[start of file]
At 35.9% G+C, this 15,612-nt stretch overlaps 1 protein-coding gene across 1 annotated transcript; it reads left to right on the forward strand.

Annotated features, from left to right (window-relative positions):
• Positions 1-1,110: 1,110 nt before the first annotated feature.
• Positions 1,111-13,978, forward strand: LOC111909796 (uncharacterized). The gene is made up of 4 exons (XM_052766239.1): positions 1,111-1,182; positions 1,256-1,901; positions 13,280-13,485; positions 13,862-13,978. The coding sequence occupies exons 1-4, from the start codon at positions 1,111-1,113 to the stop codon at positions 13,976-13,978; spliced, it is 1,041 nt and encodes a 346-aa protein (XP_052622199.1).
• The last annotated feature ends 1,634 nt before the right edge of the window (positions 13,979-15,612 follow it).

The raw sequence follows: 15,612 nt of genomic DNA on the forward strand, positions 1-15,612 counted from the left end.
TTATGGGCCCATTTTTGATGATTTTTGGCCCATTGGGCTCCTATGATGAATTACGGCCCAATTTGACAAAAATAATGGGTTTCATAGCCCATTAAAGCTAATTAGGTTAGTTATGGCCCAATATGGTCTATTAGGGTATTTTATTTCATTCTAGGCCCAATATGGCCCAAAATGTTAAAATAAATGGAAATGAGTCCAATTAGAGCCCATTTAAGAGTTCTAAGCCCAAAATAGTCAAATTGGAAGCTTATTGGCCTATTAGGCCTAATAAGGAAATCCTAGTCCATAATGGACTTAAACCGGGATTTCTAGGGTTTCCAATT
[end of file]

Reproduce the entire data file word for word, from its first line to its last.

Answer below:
At 35.9% G+C, this 15,612-nt stretch overlaps 1 protein-coding gene across 1 annotated transcript; it reads left to right on the forward strand.

Annotated features, from left to right (window-relative positions):
• Positions 1-1,110: 1,110 nt before the first annotated feature.
• Positions 1,111-13,978, forward strand: LOC111909796 (uncharacterized). The gene is made up of 4 exons (XM_052766239.1): positions 1,111-1,182; positions 1,256-1,901; positions 13,280-13,485; positions 13,862-13,978. The coding sequence occupies exons 1-4, from the start codon at positions 1,111-1,113 to the stop codon at positions 13,976-13,978; spliced, it is 1,041 nt and encodes a 346-aa protein (XP_052622199.1).
• The last annotated feature ends 1,634 nt before the right edge of the window (positions 13,979-15,612 follow it).

The raw sequence follows: 15,612 nt of genomic DNA on the forward strand, positions 1-15,612 counted from the left end.
TTATGGGCCCATTTTTGATGATTTTTGGCCCATTGGGCTCCTATGATGAATTACGGCCCAATTTGACAAAAATAATGGGTTTCATAGCCCATTAAAGCTAATTAGGTTAGTTATGGCCCAATATGGTCTATTAGGGTATTTTATTTCATTCTAGGCCCAATATGGCCCAAAATGTTAAAATAAATGGAAATGAGTCCAATTAGAGCCCATTTAAGAGTTCTAAGCCCAAAATAGTCAAATTGGAAGCTTATTGGCCTATTAGGCCTAATAAGGAAATCCTAGTCCATAATGGACTTAAACCGGGATTTCTAGGGTTTCCAATT